Modules, AOT Compilation, and Lazy Loading The basic unit of organization in an Angular application is a module, and the directive we use for modules is NgModule. Let's take a look at what we'll be covering. We'll start off by looking at the NgModule and its key properties when we set up our metadata. Every application is going to need at least one NgModule. Next, we'll look at importing and exporting, and I'm not talking about the ES6 import statement or export statement. These are the key properties of NgModule. We can import other modules, and export modules and other items as well. Next, we'll take a look at NgModule and routing. We'll set up our main routing in our app module, but for any imported modules we'll be working with child routes, and we'll see how to set that up and work with it, and lastly, we'll cover module organization. All you really need in Angular is one single NgModule, but some best practices have been developing. You can read about them in the style guide or in some other Pluralsight courses, and we'll just take a look at the various types of modules that make sense to have in an Angular application, so let's get started and look at NgModule.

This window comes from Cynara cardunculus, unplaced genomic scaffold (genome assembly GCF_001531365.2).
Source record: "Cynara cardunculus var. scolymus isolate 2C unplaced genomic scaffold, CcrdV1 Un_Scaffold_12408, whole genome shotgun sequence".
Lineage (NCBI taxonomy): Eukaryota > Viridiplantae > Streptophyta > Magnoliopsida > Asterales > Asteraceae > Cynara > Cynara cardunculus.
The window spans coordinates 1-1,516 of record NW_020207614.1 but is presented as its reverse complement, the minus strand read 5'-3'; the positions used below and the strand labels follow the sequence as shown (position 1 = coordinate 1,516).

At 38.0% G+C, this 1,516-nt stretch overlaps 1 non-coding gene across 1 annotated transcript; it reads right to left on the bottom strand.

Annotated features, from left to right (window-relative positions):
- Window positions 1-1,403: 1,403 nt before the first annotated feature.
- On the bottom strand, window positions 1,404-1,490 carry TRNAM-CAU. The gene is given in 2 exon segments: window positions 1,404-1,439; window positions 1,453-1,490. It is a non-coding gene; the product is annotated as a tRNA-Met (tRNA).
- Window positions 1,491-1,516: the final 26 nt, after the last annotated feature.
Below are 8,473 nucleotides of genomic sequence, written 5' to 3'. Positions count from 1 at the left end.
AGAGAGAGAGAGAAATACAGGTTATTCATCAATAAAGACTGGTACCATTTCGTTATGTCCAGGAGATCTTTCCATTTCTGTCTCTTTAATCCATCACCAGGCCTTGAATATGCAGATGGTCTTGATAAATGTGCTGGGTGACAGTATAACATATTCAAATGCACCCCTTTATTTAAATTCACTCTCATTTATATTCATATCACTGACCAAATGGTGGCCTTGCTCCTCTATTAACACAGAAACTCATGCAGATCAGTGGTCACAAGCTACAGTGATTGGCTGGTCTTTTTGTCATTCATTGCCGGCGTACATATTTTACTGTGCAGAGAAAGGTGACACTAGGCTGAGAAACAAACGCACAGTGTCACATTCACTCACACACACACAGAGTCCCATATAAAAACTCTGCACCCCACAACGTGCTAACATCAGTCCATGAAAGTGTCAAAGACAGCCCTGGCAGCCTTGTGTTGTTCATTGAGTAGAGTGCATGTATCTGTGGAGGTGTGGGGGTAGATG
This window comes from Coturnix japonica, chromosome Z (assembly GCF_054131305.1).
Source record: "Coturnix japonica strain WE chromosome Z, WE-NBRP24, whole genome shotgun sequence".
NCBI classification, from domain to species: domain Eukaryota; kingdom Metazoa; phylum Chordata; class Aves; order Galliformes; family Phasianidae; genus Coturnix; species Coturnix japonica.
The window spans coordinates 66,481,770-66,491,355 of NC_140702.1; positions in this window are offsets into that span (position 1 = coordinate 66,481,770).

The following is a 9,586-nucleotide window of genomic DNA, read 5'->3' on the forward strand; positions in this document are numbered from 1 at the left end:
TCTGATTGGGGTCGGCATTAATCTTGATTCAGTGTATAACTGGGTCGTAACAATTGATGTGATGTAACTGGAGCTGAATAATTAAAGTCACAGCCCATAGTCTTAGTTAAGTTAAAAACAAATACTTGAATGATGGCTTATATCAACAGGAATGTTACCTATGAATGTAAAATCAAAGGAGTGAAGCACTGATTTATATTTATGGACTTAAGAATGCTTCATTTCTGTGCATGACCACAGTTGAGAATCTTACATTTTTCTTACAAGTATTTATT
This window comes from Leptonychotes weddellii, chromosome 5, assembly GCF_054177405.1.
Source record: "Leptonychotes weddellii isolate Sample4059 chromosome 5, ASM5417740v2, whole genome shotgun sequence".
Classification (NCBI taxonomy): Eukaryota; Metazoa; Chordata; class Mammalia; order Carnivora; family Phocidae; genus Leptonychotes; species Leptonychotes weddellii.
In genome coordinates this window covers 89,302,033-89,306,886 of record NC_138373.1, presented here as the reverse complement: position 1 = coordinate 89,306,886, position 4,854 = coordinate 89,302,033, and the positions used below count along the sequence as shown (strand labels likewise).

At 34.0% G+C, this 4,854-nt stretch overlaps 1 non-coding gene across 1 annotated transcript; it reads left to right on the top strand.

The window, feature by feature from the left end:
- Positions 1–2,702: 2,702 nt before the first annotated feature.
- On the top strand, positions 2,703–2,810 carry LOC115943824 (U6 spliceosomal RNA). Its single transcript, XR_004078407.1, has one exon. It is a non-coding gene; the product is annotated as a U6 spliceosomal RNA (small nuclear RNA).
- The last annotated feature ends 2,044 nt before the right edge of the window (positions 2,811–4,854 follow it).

Additional Angular Features Hi. This is Mark Zamoyta for Pluralsight. In the final module of this course we'll be taking a look at additional Angular features, and we'll just catch up on some of the Angular technologies that we haven't covered yet. We'll be looking at directives, which are mainly used as attributes on components or their DOM elements, we'll take a look at pipes for formatting data to view, and we'll take a look at some of Angular's animation capabilities. I'll talk about lazy loading and how we can make sure that a module gets lazy loaded, and I have some notes on AOT compilation. By the time this course gets released most likely Angular 5 will be out, and AOT will be the default. And finally, we'll take a look at unit testing. Unit testing in Angular is a huge topic, but we'll look at the fundamentals, so that you can get started. So let's get started by looking at directives in the next video.